A Hines joint venture needs a $328-million construction loan, but a group of four banks has committed only $200 million so far, sources say. The banks won’t lend any more without another $30 million in equity, contributed either by outside investors or Hines, which controls a nearly $23-billion real estate portfolio. But the Hines venture already has pledged $128 million in equity, along with an $80-million mezzanine loan from an affiliate, Hines Real Estate Investment Trust Inc. Pumping in more equity would saddle Hines with a greater share of the risk at a time when commercial real estate prices are falling.
Now we don’t have access to all the details, particularly of the lease terms that the anchor tenants have signed, but it looks like the bank’s expectation of more equity is prudent. Although Hines has secured two marquee tenants, they are taking, combined, between 590,000 and 640,000 square feet of a 1.1 million square foot building.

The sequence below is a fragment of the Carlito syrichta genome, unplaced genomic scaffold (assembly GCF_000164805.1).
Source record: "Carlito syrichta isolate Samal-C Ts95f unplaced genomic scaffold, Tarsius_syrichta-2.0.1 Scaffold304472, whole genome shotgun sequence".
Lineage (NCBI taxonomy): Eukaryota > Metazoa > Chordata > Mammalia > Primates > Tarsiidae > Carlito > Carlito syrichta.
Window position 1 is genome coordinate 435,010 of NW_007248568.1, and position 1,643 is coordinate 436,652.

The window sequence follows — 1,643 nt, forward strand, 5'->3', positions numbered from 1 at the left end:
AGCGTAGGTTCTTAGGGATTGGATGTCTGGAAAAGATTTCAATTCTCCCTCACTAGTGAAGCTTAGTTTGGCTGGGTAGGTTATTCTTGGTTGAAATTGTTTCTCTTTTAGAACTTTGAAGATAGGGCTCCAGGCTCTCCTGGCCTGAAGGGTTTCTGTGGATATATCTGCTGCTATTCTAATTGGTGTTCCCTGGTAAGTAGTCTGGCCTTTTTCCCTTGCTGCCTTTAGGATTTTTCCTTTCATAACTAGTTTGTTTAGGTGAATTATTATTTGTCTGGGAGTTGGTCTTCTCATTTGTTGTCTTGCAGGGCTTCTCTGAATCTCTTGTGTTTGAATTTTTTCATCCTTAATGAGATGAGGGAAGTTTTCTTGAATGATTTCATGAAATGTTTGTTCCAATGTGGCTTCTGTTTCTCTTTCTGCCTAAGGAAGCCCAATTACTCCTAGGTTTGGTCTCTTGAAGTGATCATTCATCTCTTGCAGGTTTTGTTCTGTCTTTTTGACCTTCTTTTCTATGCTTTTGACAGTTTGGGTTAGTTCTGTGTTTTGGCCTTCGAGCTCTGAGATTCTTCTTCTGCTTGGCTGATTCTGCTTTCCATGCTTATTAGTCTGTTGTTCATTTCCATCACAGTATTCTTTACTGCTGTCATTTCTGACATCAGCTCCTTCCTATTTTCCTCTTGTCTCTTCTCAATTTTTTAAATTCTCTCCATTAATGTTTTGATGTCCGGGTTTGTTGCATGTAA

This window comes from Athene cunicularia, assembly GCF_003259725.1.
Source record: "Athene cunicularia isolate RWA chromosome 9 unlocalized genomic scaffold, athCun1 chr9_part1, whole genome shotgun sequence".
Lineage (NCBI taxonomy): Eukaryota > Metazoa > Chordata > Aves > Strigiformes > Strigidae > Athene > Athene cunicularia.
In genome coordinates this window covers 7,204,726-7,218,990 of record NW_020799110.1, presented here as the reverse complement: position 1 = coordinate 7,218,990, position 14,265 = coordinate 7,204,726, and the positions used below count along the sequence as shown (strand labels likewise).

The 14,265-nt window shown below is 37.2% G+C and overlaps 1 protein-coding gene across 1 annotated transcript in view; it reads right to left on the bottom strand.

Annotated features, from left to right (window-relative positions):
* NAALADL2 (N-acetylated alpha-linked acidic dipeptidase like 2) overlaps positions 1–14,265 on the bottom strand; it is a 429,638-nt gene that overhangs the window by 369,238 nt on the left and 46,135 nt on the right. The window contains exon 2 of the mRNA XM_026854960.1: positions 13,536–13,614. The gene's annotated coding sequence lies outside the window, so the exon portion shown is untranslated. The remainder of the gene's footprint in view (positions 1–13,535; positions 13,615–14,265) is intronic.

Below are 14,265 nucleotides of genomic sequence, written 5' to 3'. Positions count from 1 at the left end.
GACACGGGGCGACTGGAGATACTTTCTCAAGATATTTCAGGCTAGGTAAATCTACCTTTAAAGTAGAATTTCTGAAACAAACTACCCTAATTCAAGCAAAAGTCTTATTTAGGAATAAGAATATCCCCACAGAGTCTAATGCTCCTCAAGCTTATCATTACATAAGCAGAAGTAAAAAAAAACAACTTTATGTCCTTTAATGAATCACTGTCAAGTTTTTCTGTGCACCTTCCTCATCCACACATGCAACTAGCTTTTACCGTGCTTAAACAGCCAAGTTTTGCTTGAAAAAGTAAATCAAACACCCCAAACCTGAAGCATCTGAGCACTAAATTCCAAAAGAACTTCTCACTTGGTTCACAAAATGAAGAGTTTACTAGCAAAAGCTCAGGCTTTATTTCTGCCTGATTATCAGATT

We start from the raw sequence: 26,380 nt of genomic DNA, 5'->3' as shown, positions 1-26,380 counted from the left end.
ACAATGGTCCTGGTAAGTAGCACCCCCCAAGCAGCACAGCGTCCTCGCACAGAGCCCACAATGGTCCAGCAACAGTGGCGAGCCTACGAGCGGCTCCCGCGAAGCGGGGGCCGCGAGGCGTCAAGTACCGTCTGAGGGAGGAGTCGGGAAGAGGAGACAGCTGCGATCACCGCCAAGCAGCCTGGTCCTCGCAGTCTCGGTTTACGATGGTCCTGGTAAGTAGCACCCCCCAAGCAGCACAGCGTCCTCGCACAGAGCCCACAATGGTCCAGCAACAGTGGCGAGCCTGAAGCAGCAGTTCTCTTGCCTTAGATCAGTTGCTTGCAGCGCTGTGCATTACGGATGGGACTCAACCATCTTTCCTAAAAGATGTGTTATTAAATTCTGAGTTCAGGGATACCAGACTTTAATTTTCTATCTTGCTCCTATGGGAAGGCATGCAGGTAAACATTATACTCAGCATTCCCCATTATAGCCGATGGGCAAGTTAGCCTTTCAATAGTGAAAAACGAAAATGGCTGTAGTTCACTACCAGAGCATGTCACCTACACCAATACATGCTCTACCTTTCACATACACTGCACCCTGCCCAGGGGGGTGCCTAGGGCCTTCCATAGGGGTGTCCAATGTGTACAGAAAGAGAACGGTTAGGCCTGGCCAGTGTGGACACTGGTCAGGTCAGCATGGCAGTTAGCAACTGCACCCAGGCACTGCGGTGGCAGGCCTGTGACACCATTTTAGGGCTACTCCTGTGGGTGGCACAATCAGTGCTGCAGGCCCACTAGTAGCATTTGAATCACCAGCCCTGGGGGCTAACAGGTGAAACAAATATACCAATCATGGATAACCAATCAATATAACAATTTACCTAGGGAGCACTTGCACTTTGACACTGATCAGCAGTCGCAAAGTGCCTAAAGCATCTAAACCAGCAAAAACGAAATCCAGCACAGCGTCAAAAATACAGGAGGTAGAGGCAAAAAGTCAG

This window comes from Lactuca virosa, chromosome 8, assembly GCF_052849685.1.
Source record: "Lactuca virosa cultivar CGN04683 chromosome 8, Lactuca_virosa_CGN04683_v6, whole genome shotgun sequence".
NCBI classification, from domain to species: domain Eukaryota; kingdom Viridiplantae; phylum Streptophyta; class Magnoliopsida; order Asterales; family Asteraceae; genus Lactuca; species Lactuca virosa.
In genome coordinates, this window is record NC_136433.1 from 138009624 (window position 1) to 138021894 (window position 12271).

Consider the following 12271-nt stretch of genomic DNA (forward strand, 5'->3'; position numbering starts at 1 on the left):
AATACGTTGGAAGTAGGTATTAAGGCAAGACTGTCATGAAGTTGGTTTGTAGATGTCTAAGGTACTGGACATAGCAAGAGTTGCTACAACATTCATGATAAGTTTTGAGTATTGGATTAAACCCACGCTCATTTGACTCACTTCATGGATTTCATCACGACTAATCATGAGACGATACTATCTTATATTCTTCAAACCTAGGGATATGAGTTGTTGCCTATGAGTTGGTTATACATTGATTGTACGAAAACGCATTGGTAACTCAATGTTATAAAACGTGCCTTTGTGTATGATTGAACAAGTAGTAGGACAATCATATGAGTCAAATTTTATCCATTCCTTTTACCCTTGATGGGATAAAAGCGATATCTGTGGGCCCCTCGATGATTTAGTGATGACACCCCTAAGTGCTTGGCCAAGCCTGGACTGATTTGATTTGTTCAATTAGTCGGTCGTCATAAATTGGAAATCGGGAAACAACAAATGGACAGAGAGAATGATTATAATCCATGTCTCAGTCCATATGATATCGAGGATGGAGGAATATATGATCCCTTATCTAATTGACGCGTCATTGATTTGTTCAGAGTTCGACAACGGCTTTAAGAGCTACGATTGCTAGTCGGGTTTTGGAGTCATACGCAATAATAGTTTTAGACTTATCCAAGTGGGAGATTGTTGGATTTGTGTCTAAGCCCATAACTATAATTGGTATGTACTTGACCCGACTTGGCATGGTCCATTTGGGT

Typically these launch tenants may receive concessions as, to some extent, the building is being built on the strength of their credit. So we don’t know how valuable the building actually would be if it opened and was unable to lease the vacant space.
In other words, if Hines had leases on 100% of the space with a diverse group of AAA-rated tenants who had all signed 30-year leases and the leases were all triple-net leases (meaning the tenants cover taxes, insurance and maintenance), with the rent adequate to cover the self-liquidating 30-year commercial mortgage, we suspect the banks would be happy to fund the building, probably with much less equity than is being put in now. This is because there would be almost no risk and the risk that exists — the default of one or more of the tenants, overruns on construction costs, etc. — could be insured against.